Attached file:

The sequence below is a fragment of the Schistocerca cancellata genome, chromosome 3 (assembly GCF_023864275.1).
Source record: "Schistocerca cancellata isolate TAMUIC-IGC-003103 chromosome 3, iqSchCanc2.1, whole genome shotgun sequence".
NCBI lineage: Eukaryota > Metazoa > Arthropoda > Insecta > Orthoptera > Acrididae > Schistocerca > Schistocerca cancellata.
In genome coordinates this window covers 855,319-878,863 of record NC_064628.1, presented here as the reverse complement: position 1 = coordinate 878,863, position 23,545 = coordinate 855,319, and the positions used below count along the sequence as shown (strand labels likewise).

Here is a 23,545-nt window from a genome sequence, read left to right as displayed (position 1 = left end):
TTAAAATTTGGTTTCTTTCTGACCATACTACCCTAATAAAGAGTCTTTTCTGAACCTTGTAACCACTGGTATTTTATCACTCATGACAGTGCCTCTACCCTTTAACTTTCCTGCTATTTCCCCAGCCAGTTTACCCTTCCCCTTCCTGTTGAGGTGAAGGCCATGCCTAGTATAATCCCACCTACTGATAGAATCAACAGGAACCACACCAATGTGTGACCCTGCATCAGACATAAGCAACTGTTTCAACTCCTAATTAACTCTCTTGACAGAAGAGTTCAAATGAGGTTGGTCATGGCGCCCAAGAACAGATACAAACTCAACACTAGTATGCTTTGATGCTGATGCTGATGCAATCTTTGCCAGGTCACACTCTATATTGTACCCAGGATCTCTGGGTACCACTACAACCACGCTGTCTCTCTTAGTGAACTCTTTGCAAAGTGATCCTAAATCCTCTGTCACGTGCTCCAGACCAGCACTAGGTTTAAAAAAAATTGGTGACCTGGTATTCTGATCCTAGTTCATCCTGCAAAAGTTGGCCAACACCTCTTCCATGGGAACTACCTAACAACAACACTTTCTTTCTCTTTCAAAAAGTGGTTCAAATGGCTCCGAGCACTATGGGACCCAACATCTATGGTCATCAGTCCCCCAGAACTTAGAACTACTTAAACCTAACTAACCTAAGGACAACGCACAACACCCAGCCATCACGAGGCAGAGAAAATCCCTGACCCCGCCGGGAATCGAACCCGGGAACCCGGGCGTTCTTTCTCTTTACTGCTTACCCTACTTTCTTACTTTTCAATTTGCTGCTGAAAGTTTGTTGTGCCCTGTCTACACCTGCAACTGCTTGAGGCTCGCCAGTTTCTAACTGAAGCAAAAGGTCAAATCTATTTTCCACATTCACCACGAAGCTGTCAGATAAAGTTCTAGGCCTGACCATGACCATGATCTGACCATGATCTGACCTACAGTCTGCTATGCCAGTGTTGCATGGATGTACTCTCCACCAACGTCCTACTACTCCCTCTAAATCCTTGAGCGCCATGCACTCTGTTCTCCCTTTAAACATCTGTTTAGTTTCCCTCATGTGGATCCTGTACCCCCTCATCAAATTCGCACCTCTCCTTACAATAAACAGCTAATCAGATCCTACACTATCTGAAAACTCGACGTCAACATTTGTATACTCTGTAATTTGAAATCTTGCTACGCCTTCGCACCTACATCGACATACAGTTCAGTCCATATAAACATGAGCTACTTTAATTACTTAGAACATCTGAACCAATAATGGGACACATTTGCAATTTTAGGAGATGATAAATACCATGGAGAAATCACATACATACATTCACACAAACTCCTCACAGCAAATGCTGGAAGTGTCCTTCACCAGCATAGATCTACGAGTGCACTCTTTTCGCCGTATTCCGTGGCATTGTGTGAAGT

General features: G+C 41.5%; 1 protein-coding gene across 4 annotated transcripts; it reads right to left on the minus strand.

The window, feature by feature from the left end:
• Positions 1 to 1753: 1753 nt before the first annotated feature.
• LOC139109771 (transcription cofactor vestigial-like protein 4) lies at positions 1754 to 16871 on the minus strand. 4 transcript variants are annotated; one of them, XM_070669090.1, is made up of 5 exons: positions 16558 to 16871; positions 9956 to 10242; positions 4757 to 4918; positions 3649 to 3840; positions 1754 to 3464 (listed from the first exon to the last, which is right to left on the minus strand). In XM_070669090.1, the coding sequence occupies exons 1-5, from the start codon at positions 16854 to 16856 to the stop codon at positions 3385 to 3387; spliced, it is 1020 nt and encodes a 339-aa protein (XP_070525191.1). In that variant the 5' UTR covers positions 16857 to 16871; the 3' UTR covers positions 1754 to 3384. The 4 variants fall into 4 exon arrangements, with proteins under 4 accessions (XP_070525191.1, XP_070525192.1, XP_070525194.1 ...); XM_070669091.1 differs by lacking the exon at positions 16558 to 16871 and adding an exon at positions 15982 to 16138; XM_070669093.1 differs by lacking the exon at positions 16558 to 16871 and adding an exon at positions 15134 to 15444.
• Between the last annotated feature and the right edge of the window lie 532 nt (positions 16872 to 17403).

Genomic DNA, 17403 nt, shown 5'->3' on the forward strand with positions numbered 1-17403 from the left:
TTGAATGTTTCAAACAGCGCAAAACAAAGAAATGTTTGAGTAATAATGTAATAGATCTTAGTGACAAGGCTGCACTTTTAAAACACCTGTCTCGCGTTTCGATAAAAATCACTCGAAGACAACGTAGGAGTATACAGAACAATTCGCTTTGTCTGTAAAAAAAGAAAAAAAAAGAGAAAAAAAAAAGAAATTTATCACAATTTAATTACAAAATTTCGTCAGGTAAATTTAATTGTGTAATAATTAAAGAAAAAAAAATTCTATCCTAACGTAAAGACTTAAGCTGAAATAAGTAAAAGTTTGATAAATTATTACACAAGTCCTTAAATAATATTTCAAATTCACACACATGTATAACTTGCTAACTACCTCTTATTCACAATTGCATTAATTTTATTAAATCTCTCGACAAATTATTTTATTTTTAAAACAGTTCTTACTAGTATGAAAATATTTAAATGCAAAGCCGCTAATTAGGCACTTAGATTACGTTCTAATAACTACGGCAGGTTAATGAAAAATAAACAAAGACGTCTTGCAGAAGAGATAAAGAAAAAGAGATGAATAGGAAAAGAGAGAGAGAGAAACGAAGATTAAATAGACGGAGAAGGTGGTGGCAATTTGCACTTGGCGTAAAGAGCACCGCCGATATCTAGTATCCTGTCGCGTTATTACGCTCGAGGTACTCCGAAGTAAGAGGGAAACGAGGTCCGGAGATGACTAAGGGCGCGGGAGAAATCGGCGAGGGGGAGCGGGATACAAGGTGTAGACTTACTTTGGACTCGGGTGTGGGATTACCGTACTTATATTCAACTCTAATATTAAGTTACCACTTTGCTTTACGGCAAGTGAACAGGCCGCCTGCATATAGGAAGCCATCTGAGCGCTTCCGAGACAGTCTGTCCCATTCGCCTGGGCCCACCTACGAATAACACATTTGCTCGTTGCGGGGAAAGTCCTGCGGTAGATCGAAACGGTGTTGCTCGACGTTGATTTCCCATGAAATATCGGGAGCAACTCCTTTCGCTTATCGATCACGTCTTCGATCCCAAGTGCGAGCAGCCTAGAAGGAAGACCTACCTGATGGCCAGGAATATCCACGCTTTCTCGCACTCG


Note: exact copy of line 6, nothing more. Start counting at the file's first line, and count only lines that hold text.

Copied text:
TTAAAATTTGGTTTCTTTCTGACCATACTACCCTAATAAAGAGTCTTTTCTGAACCTTGTAACCACTGGTATTTTATCACTCATGACAGTGCCTCTACCCTTTAACTTTCCTGCTATTTCCCCAGCCAGTTTACCCTTCCCCTTCCTGTTGAGGTGAAGGCCATGCCTAGTATAATCCCACCTACTGATAGAATCAACAGGAACCACACCAATGTGTGACCCTGCATCAGACATAAGCAACTGTTTCAACTCCTAATTAACTCTCTTGACAGAAGAGTTCAAATGAGGTTGGTCATGGCGCCCAAGAACAGATACAAACTCAACACTAGTATGCTTTGATGCTGATGCTGATGCAATCTTTGCCAGGTCACACTCTATATTGTACCCAGGATCTCTGGGTACCACTACAACCACGCTGTCTCTCTTAGTGAACTCTTTGCAAAGTGATCCTAAATCCTCTGTCACGTGCTCCAGACCAGCACTAGGTTTAAAAAAAATTGGTGACCTGGTATTCTGATCCTAGTTCATCCTGCAAAAGTTGGCCAACACCTCTTCCATGGGAACTACCTAACAACAACACTTTCTTTCTCTTTCAAAAAGTGGTTCAAATGGCTCCGAGCACTATGGGACCCAACATCTATGGTCATCAGTCCCCCAGAACTTAGAACTACTTAAACCTAACTAACCTAAGGACAACGCACAACACCCAGCCATCACGAGGCAGAGAAAATCCCTGACCCCGCCGGGAATCGAACCCGGGAACCCGGGCGTTCTTTCTCTTTACTGCTTACCCTACTTTCTTACTTTTCAATTTGCTGCTGAAAGTTTGTTGTGCCCTGTCTACACCTGCAACTGCTTGAGGCTCGCCAGTTTCTAACTGAAGCAAAAGGTCAAATCTATTTTCCACATTCACCACGAAGCTGTCAGATAAAGTTCTAGGCCTGACCATGACCATGATCTGACCATGATCTGACCTACAGTCTGCTATGCCAGTGTTGCATGGATGTACTCTCCACCAACGTCCTACTACTCCCTCTAAATCCTTGAGCGCCATGCACTCTGTTCTCCCTTTAAACATCTGTTTAGTTTCCCTCATGTGGATCCTGTACCCCCTCATCAAATTCGCACCTCTCCTTACAATAAACAGCTAATCAGATCCTACACTATCTGAAAACTCGACGTCAACATTTGTATACTCTGTAATTTGAAATCTTGCTACGCCTTCGCACCTACATCGACATACAGTTCAGTCCATATAAACATGAGCTACTTTAATTACTTAGAACATCTGAACCAATAATGGGACACATTTGCAATTTTAGGAGATGATAAATACCATGGAGAAATCACATACATACATTCACACAAACTCCTCACAGCAAATGCTGGAAGTGTCCTTCACCAGCATAGATCTACGAGTGCACTCTTTTCGCCGTATTCCGTGGCATTGTGTGAAGT